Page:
ws. I've learned a few things about people.
This is where I'm going to say something a bit different from the general concensus. We can NOT change who a person is and how they will act once they are more than a few minutes into the interview! I've learned my lesson more than a dozen times - so frankly I have stopped spending countless hours explaining to interviewees how to:
Look the interviewer in the eye.
Get a hair cut 3 days before your interview.
Have a sharp suit or at a minimum some pressed pants ready.
Don't ramble on and on about what you don't like about your current manager.
Please take your nose ring out (if you have one)
Try to stay on topic
Ask questions where the interviewer needs to visualize YOU in the role while giving the answer (a fantastic approach if you can do it by the way....)
I've mentioned my ratios several times here and there. Want to know something? They do not change. Whether I go from one extreme to the other - from a 3 hour Mini-seminar on how to nail the perfect interview to "good luck bro - call me if you're interested"........
I will screen candidates to a degree of professionalism of course. And I'll certainly do my best to help them with anything they are nervous about. Certainly my candidates know all about the job, the company, etc. before their interview.
But I've given up telling them how to dress, how to "ask for the job" and in general how to conduct themselves for the interview.
People are who they are. A 30 minute chat with you about how to behave goes in one ear and out the other.
OK - I'm ready for the heat!…
e seat in front of you, your're locked in for the duration. Don't you dare cut it short, cause THEN you're really leaving yourself open to an EEOC complaint.
Resumes are still the way you need to filter down from scores of resumes down to a dozen. The initial interview filters the numbers down to a handfull and the second round to a hire. Why not help yourself out with a fast forward button on the initial interviews?
A. Most of the labor lawyers I talk to are begining to see video as an asset, not a liability (obviously assuming the employer doesn't ask stupid questions like "so, do ya have kids".)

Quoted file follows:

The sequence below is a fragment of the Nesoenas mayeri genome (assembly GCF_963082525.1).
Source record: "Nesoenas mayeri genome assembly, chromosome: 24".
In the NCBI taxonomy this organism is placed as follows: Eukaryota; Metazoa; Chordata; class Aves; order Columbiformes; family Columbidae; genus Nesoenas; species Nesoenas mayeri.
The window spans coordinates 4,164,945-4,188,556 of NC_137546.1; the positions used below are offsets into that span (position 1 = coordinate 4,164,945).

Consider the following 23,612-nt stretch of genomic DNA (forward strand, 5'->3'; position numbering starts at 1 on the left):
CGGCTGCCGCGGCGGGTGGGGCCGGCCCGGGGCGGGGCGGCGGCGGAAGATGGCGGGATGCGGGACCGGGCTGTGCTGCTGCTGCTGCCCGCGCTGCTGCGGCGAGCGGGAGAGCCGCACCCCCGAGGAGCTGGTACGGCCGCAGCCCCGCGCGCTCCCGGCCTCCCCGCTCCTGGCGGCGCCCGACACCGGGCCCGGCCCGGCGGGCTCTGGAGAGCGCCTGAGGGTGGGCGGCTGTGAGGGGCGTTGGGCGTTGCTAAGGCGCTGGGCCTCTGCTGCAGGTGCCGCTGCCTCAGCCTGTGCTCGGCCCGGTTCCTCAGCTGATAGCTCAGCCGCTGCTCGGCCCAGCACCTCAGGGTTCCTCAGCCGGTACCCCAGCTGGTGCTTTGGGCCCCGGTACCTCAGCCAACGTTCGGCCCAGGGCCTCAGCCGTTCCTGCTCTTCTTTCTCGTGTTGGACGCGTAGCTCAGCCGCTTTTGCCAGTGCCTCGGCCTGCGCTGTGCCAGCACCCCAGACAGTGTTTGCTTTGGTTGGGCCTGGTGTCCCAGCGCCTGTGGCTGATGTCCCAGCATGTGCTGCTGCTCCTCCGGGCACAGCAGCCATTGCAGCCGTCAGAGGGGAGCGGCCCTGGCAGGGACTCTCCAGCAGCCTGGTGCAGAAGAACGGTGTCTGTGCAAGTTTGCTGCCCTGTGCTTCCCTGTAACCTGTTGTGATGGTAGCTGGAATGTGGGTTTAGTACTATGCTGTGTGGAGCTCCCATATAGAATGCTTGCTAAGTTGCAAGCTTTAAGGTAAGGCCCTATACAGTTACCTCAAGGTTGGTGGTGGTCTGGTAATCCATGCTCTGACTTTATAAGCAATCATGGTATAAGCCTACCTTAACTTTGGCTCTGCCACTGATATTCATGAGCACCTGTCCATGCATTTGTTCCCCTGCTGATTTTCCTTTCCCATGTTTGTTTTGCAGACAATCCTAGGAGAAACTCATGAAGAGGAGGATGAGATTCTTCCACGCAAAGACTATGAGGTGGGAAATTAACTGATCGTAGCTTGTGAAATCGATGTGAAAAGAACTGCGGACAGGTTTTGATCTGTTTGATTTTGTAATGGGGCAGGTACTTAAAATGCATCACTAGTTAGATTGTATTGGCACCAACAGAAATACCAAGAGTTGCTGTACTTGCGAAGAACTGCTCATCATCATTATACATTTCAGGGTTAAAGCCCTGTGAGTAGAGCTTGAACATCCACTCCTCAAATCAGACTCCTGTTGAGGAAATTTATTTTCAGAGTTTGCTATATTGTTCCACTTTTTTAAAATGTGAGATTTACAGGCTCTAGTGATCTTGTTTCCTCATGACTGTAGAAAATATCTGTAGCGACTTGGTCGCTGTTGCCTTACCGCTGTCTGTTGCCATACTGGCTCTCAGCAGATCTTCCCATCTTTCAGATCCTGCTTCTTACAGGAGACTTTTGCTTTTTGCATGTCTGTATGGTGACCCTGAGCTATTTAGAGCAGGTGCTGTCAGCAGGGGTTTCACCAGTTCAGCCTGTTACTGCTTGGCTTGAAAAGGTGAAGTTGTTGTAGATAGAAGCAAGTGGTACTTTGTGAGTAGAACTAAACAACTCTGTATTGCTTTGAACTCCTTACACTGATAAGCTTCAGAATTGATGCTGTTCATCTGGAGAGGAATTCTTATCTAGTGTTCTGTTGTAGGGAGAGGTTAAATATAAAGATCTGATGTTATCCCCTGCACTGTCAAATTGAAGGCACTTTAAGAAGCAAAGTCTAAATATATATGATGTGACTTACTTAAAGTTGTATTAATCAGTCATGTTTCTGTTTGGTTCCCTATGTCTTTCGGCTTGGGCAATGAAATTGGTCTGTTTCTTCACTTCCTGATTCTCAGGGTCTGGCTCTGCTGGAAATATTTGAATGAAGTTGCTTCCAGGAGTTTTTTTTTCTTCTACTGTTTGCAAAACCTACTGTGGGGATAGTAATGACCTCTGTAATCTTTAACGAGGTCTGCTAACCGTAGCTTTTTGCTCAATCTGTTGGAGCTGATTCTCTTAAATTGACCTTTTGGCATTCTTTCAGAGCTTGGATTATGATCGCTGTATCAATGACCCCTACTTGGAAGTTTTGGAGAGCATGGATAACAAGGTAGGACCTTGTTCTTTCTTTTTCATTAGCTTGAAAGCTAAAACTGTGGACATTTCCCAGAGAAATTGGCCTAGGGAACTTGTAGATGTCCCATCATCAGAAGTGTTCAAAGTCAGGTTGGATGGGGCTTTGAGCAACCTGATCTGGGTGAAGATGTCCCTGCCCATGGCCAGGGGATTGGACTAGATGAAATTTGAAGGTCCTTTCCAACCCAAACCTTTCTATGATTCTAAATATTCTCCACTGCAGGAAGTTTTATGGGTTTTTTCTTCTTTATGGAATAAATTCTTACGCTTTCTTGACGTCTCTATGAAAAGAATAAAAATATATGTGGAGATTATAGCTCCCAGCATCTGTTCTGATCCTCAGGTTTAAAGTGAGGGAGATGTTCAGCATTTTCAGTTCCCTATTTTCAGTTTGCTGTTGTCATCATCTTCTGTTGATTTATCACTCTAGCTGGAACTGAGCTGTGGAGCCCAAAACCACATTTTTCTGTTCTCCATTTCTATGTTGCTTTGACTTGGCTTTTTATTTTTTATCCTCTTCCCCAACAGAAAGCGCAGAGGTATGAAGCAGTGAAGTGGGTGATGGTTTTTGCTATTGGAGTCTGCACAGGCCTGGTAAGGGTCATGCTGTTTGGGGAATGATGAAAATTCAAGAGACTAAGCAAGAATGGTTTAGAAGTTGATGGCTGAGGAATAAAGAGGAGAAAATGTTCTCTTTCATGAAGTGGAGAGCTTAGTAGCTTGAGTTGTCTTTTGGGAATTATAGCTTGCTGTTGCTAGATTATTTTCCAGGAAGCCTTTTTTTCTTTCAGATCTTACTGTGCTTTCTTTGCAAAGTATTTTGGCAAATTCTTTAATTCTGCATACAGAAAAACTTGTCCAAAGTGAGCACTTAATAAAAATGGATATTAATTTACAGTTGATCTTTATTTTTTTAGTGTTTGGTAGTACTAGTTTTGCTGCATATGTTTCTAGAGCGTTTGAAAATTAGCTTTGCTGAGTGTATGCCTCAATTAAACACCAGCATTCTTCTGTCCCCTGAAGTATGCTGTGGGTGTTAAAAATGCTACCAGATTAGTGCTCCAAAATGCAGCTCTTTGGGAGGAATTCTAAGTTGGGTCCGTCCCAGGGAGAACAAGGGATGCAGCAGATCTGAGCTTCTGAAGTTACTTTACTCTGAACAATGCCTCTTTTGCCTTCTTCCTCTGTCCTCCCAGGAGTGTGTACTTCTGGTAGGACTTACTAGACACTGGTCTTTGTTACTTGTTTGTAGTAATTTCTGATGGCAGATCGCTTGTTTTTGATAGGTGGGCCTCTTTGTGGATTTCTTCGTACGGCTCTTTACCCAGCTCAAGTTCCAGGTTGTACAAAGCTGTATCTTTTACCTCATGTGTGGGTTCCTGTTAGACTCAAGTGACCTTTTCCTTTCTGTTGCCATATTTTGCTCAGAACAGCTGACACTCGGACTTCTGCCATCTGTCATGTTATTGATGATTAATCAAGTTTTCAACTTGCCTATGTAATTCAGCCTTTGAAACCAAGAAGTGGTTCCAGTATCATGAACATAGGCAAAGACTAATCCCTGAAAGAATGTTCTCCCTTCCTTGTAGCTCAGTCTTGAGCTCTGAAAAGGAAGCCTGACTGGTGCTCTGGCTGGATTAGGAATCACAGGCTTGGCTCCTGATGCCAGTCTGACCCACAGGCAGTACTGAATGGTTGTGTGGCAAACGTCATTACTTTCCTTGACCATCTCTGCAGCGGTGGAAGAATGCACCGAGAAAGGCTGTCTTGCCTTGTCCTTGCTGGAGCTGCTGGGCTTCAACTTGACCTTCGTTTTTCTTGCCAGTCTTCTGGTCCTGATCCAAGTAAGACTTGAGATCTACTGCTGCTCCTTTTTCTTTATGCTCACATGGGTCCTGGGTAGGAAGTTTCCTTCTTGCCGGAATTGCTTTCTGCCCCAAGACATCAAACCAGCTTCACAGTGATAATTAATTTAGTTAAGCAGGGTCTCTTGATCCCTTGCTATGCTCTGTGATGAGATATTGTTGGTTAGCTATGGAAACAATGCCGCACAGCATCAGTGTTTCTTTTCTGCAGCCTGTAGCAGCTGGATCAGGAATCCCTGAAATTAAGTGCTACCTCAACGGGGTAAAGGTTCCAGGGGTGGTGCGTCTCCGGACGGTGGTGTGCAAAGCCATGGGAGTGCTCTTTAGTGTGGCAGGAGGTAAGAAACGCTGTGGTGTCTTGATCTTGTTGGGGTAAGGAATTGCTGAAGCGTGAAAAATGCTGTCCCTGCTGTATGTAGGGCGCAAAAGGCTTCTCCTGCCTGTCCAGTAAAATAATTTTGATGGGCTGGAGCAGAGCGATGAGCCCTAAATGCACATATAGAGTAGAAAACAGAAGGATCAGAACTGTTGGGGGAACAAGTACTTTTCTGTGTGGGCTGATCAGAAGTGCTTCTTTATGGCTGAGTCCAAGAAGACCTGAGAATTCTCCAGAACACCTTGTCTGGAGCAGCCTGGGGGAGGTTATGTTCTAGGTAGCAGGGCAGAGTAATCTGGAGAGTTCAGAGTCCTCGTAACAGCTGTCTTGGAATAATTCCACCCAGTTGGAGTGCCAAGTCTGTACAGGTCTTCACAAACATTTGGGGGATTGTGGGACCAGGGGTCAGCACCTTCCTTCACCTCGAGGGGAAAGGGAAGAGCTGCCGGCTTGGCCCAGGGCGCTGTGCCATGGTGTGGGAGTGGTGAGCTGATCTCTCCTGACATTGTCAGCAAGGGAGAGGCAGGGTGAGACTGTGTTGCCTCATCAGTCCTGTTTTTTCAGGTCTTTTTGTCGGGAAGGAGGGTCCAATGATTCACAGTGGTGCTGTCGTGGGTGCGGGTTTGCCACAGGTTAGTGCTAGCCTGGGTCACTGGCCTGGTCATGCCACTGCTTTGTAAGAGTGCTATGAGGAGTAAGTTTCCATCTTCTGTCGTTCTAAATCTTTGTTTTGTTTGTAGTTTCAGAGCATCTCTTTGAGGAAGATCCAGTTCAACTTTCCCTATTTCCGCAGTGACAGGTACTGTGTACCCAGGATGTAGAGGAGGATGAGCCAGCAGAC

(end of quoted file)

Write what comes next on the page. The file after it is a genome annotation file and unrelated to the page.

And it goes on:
B. A web cam from the privacy of one's own home (when if you flub, you can re-record your answer) is much less intimidating than the firing-squad method of interviews many companies use sticking a candidate in front of 4-5 or 6 interviewers.
C. No one is suggesting video replace the resume, just using resume as a faster screening tool than the zillion or so preliminary interviews.
D. You are right, video cant replace a phone interview because with a phone interview you can't see a person's expression, posture, and overall presentation.
E. Web videos do not have to go through email-so no spam filters. And web sites can easily be made accessable through a web browsers permissions-no restrictions there
F. Iam currently building an integration to use candid capture within a large ATS (applicant tracking software) provider with over 16,000 users.
Recruiters may not like it, but recorded and real-time videos are coming. Its just a reality. What's more, Gen Y's LOVE it! They cant see themselves enough on screen. If you plan to recruit them, get used to video.…
ce. (Typically ranging from a few dollars a month to several hundred dollars for the total service.) In most cases there are free alternatives to these services and their quality is equally distributed from very good to very bad.
The problem, is that there are no standards. There are a dozen career coaching "methods" and none are required to actually operate as a career coach. Anyone can hang a shingle and call themselves a career coach, resume writer, etc. and so there are a lot of sleazy operators scamming the job prep market. Offering to get someone a job for 5-7k ought to be a crime. Caveat Emptor.
$100 for 3 "contacts" is a pretty steep price to pay if I'm reading the Crain article correctly. As an employer I would certainly make note and consider it a perceived conflict of interest. It doesn't pass my smell test and I wouldn't be using that recruiting firm for my positions.
I do like the idea of helping a job seeker applying for positions in their targeted companies by supplying the contact information for the hiring manager of each position applied for as well as a profile of the manager in question. I can see it being done profitably for $5-10 in packages of 25. Add in assistance in finding the leads, applying for the positions and getting an employee in the firm to be a referral and you've got a full job seeker service concierge service.
Two years ago I did several focus groups for a firm (in another country) that was planning to offer an interview coaching service where a candidate could call prior to any interview in any company and be coached through a personal profile of the hiring manager and the specific tactics most likely to ingratiate the candidate during the interview. The cost was a 6 motnh subscription in the range of $30 per month. The company was able to deliver because of its unique access to data.
It is about time that job seekers level the playing field. The only obstacles (and they are big ones) are the con artists who promise what cannot be delivered or deliver but at 100x the going rate.…